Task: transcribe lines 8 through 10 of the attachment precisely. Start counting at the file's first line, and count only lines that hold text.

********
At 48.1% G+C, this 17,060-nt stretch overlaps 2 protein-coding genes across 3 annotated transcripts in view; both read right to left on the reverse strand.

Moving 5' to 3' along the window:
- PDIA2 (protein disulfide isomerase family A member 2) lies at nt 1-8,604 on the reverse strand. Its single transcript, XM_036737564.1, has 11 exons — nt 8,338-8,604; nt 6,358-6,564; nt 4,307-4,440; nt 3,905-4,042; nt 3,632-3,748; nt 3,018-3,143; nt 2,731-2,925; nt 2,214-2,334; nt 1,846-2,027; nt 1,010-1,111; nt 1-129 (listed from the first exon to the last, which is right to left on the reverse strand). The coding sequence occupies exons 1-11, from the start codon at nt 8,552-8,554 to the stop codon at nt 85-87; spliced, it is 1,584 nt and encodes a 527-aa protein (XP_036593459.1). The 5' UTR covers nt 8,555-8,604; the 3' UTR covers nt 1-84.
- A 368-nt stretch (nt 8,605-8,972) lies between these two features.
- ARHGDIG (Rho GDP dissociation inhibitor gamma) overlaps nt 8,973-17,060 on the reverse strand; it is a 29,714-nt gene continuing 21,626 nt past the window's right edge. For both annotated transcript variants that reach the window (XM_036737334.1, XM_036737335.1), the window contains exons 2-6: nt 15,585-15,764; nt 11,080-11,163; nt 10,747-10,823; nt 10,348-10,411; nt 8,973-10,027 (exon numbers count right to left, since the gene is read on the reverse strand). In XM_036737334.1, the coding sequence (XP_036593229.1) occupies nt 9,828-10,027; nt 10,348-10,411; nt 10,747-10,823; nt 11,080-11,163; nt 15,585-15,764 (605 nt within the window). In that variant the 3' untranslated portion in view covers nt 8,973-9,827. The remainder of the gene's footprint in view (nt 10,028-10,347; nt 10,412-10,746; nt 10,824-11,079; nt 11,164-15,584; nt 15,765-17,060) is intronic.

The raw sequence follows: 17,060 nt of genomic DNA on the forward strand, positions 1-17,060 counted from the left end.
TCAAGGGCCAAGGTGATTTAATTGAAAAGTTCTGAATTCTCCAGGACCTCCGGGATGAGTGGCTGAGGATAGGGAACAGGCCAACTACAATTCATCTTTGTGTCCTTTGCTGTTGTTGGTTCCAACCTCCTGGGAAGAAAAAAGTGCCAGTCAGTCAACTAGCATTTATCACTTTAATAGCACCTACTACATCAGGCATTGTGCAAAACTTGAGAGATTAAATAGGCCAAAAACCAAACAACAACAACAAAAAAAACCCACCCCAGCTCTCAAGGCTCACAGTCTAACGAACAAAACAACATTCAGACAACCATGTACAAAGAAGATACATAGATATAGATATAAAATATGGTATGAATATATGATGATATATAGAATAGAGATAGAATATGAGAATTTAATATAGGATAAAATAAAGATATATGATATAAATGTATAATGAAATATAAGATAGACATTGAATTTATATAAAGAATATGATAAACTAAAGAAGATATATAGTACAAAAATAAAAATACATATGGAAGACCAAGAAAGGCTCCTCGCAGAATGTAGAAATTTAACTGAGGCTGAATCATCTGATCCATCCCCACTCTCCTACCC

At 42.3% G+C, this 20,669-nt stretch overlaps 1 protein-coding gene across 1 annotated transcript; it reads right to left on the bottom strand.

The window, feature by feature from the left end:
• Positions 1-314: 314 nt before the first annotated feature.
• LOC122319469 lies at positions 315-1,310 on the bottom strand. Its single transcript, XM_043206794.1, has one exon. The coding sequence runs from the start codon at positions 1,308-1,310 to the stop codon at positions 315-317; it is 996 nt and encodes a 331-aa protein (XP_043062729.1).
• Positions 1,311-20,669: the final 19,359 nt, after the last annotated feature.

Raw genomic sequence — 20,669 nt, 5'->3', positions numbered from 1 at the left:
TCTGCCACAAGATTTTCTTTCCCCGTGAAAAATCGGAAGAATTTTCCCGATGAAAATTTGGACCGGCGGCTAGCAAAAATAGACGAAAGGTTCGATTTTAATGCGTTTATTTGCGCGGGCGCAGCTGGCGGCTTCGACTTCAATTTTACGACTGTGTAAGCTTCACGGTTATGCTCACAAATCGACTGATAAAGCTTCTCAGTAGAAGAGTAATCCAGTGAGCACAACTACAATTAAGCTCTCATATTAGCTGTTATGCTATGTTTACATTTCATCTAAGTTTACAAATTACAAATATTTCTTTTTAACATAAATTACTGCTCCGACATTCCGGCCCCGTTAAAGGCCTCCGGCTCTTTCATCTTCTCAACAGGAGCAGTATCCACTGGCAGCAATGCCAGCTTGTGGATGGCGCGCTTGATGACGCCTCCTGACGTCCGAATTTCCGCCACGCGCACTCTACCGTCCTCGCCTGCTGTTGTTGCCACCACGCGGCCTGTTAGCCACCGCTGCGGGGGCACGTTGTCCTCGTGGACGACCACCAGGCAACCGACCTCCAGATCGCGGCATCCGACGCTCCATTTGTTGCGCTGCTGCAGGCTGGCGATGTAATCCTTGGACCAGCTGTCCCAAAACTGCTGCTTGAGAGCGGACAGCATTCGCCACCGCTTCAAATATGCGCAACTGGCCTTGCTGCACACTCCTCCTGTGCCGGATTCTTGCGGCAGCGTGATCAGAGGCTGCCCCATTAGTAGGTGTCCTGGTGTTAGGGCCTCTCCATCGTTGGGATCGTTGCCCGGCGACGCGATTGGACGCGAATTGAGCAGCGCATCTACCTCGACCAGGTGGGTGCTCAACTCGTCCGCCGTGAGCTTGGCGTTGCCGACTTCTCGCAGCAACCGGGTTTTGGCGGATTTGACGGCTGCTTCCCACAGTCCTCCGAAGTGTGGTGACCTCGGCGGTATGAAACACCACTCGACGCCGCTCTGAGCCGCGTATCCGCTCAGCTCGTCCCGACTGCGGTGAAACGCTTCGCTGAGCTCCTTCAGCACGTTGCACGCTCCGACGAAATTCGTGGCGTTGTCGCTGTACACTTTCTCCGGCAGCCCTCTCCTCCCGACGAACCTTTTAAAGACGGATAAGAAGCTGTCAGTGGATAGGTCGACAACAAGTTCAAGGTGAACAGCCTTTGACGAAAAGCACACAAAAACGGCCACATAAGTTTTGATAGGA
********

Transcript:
At 42.3% G+C, this 20,669-nt stretch overlaps 1 protein-coding gene across 1 annotated transcript; it reads right to left on the bottom strand.

The window, feature by feature from the left end:
• Positions 1-314: 314 nt before the first annotated feature.